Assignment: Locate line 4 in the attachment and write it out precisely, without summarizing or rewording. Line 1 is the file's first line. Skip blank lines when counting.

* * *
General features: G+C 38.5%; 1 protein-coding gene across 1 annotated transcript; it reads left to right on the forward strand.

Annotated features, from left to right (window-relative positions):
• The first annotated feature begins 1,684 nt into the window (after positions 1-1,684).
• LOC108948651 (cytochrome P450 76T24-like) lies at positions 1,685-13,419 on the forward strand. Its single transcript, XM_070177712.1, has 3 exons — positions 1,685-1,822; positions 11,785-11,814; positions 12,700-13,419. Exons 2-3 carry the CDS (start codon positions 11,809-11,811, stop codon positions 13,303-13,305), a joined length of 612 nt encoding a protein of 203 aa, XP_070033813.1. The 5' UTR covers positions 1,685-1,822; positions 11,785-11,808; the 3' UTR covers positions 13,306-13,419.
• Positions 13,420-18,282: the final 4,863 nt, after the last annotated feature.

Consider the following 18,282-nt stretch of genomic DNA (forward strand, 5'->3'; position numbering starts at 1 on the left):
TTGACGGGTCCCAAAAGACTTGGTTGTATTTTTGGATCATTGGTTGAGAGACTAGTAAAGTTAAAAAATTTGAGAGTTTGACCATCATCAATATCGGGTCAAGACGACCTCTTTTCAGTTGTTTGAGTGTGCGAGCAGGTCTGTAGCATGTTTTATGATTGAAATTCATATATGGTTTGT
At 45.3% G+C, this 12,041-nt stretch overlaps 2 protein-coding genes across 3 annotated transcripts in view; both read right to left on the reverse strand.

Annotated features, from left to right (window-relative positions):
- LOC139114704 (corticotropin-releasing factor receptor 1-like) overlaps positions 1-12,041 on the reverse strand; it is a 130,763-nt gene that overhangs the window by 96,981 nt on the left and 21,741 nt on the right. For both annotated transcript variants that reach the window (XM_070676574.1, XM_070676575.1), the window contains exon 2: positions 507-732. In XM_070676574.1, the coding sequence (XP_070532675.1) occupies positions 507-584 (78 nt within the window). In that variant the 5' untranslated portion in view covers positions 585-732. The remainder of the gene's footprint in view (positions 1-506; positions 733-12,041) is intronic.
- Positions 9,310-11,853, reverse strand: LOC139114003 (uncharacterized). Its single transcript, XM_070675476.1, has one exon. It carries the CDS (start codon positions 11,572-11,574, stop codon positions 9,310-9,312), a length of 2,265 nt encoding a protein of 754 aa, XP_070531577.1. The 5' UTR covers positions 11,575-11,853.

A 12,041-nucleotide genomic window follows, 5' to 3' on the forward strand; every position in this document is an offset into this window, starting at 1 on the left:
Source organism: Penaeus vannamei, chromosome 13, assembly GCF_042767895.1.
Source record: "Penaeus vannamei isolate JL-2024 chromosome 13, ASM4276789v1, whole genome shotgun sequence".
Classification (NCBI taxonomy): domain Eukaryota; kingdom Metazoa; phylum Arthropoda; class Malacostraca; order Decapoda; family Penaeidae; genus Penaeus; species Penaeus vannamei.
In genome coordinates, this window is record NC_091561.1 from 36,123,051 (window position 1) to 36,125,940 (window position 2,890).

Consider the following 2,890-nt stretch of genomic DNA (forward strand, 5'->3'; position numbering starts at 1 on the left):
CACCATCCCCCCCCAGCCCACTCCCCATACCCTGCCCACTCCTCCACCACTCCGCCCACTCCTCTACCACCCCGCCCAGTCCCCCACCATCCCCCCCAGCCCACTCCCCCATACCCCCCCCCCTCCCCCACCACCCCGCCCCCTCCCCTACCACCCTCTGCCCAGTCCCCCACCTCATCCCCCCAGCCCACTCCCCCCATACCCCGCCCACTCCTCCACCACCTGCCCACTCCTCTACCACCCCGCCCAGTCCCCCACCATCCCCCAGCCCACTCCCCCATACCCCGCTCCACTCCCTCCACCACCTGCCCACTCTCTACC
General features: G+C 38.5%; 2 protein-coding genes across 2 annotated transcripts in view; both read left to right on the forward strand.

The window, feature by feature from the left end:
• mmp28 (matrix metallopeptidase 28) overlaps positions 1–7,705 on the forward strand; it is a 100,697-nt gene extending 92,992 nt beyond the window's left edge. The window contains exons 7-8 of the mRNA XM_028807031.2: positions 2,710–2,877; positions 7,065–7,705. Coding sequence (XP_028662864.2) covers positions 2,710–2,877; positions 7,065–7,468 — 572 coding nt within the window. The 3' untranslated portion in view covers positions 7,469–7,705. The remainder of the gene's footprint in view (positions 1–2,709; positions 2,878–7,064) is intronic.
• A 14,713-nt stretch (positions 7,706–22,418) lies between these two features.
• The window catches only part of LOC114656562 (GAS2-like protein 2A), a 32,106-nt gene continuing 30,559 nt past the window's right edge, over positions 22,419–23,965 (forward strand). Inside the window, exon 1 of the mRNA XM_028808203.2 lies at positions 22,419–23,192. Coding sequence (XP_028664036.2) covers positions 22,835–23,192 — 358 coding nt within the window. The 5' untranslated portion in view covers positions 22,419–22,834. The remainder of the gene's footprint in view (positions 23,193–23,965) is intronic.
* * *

• LOC108948651 (cytochrome P450 76T24-like) lies at positions 1,685-13,419 on the forward strand. Its single transcript, XM_070177712.1, has 3 exons — positions 1,685-1,822; positions 11,785-11,814; positions 12,700-13,419. Exons 2-3 carry the CDS (start codon positions 11,809-11,811, stop codon positions 13,303-13,305), a joined length of 612 nt encoding a protein of 203 aa, XP_070033813.1. The 5' UTR covers positions 1,685-1,822; positions 11,785-11,808; the 3' UTR covers positions 13,306-13,419.